But that brings me to today. Leaving Obama aside, I think if I were writing this blog with the energy I put into it then, I would have no choice but to savage McCain in the same way I went after Kerry. Flip-flops, lack of focus, desperate tactics, and generally bad campaigning – McCain is guilty of them all. Maybe it’s a senate thing. Bringing Obama back, he’s given me much grist for the mill too. The difference is that in 2004 it was very much a one-sided thing. Not so today.

I’m going to vote for McCain. The notion of the socialist Obama, who consorts with terrorists, racists, communists, and thugs; a man whose past is not merely opaque, but has clearly been constructed to bring him to this point. A man who’s honesty is not just questionable, but demonstrably lacking. A man who’s very citizenship is plausibly in question not to mention his patriotism. A man who has the audacity to compare himself to God. I haven’t even touched on the money. This man does not deserve to be president of the United States. More than that, and here again McCain is flat-out wrong, we should be afraid of the notion of a President Obama. Crikey, one Jimmy Carter was one too many.

Nevertheless, McCain has run a terrible campaign. He may yet win – I pray he does. The next several years will be devastating for the nation under the three amigos: Obama, Reid, and Pelosi. The idea that they represent change for the better is laughable, except for the very real harm it will do. The nation is going collectively mad. Still …

McCain is the Kerry of this election.

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October 13, 2008 at 11:33 pm

The 2008 Race – Part I

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So the hopefuls are lining up for 2008 at an early date reminiscent of Christmas carols before Halloween. The sad fact remains that one of the reasons there are so many hopefuls — declared and undeclared — is the lack of depth on the bench. They are, all of them on both sides of the political aisle, lightweights.

The Republicans first:

John McCain

Presumptive front-runner, at least as far as the media is concerned. And how can I call John McCain a lightweight since he’s been around for years and has already run for president once? Short answer: he’s a senator. By definition a senator is a lightweight presidential candidate. How do I know this? Because out of 54 presidential elections, exactly two men have won being elected directly from the senate. Every senator seems himself or herself as presidential timber, but the facts don’t support this conceit.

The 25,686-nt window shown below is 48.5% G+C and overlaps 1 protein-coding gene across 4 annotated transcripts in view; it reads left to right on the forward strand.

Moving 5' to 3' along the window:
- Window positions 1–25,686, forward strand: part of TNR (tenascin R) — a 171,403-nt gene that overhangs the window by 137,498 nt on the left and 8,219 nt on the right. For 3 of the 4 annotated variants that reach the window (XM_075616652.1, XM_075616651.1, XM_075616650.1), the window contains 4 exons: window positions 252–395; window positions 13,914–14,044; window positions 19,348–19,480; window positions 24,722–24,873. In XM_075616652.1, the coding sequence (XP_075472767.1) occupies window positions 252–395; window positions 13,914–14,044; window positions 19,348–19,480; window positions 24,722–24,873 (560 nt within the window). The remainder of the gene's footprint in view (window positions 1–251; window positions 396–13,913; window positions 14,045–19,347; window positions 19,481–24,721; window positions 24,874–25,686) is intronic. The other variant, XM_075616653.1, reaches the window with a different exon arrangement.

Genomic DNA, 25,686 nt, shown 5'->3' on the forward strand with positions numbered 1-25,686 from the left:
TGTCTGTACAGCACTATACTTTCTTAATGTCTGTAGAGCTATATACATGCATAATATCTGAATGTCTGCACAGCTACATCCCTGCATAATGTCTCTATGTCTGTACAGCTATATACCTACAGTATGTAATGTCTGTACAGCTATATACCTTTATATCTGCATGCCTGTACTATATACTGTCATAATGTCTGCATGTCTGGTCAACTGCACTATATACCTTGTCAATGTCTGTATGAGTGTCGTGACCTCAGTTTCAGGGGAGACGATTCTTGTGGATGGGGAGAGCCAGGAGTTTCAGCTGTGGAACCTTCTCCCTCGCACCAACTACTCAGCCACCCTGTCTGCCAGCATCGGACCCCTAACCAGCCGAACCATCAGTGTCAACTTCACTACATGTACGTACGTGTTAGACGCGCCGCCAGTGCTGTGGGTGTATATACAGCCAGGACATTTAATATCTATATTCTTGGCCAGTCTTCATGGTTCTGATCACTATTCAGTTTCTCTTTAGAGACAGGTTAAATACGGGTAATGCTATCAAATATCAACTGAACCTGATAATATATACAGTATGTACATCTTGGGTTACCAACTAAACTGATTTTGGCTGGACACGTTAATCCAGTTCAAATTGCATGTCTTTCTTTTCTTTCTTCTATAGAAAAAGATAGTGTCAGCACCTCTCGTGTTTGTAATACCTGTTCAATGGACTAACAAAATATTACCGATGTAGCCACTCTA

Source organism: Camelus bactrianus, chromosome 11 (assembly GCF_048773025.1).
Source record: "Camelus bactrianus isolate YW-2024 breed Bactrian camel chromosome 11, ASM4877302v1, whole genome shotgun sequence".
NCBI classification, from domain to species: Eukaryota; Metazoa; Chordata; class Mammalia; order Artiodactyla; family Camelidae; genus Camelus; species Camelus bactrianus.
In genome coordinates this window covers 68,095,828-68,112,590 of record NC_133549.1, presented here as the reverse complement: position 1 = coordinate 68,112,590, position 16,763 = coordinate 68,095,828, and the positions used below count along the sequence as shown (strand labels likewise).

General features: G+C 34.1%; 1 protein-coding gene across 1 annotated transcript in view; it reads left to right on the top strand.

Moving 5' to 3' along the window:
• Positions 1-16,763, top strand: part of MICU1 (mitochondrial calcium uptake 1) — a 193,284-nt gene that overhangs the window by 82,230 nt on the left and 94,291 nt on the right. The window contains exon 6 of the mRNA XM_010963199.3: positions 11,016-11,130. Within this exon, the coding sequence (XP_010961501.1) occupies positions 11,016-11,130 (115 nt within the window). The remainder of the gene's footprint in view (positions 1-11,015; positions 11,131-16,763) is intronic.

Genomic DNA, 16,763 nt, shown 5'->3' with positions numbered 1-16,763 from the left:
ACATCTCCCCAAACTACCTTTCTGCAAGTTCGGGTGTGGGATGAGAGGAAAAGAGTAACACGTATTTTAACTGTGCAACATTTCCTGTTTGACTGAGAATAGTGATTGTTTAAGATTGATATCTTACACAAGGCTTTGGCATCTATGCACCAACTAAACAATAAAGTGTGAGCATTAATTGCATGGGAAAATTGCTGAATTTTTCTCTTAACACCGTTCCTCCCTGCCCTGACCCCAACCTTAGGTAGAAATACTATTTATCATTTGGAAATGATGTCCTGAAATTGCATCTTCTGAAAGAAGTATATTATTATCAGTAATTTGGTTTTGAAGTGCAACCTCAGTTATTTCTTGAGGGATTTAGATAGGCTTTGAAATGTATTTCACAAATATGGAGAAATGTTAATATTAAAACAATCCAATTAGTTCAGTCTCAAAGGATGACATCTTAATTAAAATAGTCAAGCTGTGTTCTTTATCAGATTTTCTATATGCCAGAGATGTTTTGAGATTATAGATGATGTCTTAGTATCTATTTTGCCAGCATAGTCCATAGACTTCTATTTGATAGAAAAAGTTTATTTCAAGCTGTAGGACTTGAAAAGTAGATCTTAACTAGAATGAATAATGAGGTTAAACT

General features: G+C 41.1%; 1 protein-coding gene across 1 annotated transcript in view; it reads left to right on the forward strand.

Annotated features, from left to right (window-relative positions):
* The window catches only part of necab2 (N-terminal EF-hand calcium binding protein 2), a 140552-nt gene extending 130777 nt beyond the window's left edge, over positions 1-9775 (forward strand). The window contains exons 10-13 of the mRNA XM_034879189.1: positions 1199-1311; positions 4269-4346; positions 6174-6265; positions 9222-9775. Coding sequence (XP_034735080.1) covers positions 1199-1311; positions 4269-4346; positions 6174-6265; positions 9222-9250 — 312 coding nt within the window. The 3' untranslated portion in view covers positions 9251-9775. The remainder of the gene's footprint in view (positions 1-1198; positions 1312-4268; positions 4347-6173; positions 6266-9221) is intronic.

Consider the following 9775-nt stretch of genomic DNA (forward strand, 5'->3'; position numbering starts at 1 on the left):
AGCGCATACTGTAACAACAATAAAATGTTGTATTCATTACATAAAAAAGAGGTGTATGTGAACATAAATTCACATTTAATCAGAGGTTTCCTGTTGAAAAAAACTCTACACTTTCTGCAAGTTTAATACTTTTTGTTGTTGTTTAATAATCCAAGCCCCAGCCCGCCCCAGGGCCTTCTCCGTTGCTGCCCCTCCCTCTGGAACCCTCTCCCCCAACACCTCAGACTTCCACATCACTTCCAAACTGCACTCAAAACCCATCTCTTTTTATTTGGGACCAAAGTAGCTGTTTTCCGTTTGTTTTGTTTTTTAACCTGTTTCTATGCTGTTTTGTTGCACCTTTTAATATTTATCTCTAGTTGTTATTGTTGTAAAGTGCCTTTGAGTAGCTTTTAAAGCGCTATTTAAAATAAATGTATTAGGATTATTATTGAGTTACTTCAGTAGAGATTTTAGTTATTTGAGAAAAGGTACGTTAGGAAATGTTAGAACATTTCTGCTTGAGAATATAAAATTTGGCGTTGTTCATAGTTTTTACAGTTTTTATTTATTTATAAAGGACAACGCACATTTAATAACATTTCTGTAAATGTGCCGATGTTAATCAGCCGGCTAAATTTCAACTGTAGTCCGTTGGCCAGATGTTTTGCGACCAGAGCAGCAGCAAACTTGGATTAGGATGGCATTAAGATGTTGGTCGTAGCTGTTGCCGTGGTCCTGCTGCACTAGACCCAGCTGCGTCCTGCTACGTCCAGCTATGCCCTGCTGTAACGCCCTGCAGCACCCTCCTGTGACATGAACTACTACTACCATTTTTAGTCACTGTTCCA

I have to question the media’s love of McCain, They are, after all, largely left-leaning people, and not exactly the sort who vote in Republican primaries. To those who actually do, of whom I am one, McCain is suspicious because of his wobbly record on taxes, his gutting of the first amendment, and his pandering to the right when it suits his political needs. I doubt very much that McCain can win the nomination, short of culpably bad campaigning by his opponents. Even if he does, will McCain be able to inspire the conservative base to turn out for him the way it did for Bush in 2004. (Last November’s lackluster showing is not a good omen.) Would you go out of your way to vote for a used-car salesman?

Rudy Guiliani

“America’s Mayor.”

Well, that title alone should tell you what you need to know. While I would say the mayor of New York has managed more significant issues than, say, the governor of Vermont, I still can’t see how one steps from mayor to president. Further, despite his superlative handling of 9/11 on the local level, Guiliani is still the prototypical New York career prosecutor who rose to political office on the basis of highly questionable prosecutions and bullyboy tactics. Apart from his being at odds with the Republican base on most issues, this type of politician rarely shows the character necessary for the highest office. (I do, of course, write as if Bill Clinton had never been president.)

Newt Gingrich

Huh? A man who left congress — the House — a decade ago? What have you done lately?

Mitt Romney

Oh, my, where do I start? 

First, he’s from Massachusetts. What is it with politicians from here who all think they’re destined for the big chair?

Second, he was unable to get his lt. governor elected to succeed him, he failed to prevent gay marriage, he brought socialized medicine (lite) to the Commonwealth, and has not a single conservative achievement to his credit as governor. He held the line on taxes, which is about all that can be said for him. Oh, and he flip-flopped on abortion. 

Maybe it’s something in the water coming from Quabbin …

Later this week, the Democrats.

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February 26, 2007 at 5:22 pm

McCain’s Honor

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John McCain has refused an overture to become John Kerry’s running mate.  To be sure, a good move on Kerry’s part, but an act of political suicide for McCain should the ticket go down to defeat.  But I think there’s more to it than that: John McCain and John Kerry are two men shaped in very different ways by Vietnam.  I doubt they can be reconciled for a national ticket.

But, there’s still hope.  Somehow I doubt this guy will say no …

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June 11, 2004 at 4:03 pm